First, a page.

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  • Writer's picturebidyut gogoi

One Engineer's Role in Building Europa Clipper's Dust Analyzer

The Europa Clipper's sensors will scan the surface composition of Jupiter's ice moon Europa in order to determine if it has the elements required for hosting life.

The spacecraft, however, will not simply observe Europa's chemistry from a distance. Additionally, it will gather and examine surface samples from Europa without ever touching down on the moon.

Micrometeoroids bombard the ice surface of Europa, scattering pieces of the moon's surface into space. 500 kilos or more of surface material are floating around the moon at any given moment as tiny ejecta.

The Europa Clipper spacecraft's Surface Dust Analyzer, or SUDA, functions like a whale shark with an open mouth, gathering and digesting ejecta dust to determine its chemical composition and place of origin from the surface as the spacecraft passes by Europa.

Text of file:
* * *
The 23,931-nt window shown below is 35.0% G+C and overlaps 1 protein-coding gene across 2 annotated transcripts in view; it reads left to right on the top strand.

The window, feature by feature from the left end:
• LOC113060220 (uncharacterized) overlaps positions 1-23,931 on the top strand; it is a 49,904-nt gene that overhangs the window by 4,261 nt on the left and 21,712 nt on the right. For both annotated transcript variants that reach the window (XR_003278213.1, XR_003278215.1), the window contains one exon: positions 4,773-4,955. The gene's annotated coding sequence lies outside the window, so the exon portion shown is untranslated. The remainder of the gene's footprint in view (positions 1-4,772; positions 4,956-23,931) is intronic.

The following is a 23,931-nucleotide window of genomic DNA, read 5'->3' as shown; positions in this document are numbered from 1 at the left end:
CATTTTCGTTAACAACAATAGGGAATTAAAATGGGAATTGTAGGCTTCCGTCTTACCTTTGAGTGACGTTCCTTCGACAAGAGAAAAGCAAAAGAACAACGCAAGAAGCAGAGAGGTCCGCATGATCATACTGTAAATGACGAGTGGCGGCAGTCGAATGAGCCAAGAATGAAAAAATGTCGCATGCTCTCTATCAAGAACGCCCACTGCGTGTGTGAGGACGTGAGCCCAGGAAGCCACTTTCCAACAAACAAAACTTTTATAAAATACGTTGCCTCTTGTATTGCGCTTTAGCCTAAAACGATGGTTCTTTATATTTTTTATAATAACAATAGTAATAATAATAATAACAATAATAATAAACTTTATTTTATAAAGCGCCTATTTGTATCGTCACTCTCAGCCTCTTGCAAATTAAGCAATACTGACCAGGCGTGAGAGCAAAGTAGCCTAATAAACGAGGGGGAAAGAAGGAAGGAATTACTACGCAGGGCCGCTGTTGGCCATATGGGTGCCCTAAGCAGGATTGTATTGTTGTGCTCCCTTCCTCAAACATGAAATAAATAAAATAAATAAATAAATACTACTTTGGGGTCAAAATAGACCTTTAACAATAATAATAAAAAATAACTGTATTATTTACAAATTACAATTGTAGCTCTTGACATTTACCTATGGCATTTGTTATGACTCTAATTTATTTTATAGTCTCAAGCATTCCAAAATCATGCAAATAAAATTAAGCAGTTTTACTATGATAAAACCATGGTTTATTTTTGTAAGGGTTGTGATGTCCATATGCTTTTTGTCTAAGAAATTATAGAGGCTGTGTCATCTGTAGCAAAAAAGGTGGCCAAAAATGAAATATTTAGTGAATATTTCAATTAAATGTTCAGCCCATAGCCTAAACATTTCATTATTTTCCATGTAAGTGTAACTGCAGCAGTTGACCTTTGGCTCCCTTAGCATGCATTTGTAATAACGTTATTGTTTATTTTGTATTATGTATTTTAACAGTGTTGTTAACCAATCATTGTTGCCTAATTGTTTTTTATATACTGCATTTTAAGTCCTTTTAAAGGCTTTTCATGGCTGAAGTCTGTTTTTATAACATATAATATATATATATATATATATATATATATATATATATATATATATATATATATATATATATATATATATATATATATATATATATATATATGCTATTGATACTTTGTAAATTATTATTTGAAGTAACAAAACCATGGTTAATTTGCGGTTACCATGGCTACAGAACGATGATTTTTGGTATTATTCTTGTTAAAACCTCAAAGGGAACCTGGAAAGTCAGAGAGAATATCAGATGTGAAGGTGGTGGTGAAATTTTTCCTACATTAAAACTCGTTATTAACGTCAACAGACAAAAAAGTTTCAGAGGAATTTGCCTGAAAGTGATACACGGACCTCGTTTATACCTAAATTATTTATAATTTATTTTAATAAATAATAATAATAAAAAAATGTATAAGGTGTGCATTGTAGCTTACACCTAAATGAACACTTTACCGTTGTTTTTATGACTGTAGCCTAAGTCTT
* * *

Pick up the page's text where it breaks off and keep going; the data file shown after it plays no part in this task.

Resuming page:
The electronics box, which houses the computer and power system, and the sensor head, which is positioned on the exterior of the spacecraft, are the two primary parts of the dust analyzer.

The sensor head, which is cylindrical and has a diameter of over 10 inches (24 cm), puts together a sizable bucket resembling a marching band drum. One of the electronics boards affixed on the exterior of that bucket must be assembled and tested by DeVito.

They explained, "A charge is created as a dust particle contacts with grids and plates inside the sensor head, and the charge is amplified by my board and delivered to the CPU."

SUDA makes use of the speed of Europa Clipper to determine what the dust surrounding Europa is comprised of. In comparison to the dust particles, the spaceship will be moving at a speed of several thousand miles (or kilometers) per hour.

Dust entering the SUDA sensor head collides with a titanium target plate that is coated with iridium, quickly vaporizing the dust into individual molecules. The molecules are also ionized by the hit, and SUDA's electrical fields then channel them into a detector to determine their individual masses. Amino acids, sulfites, abiotic and biotic compounds, among other things, may be distinguished with SUDA.

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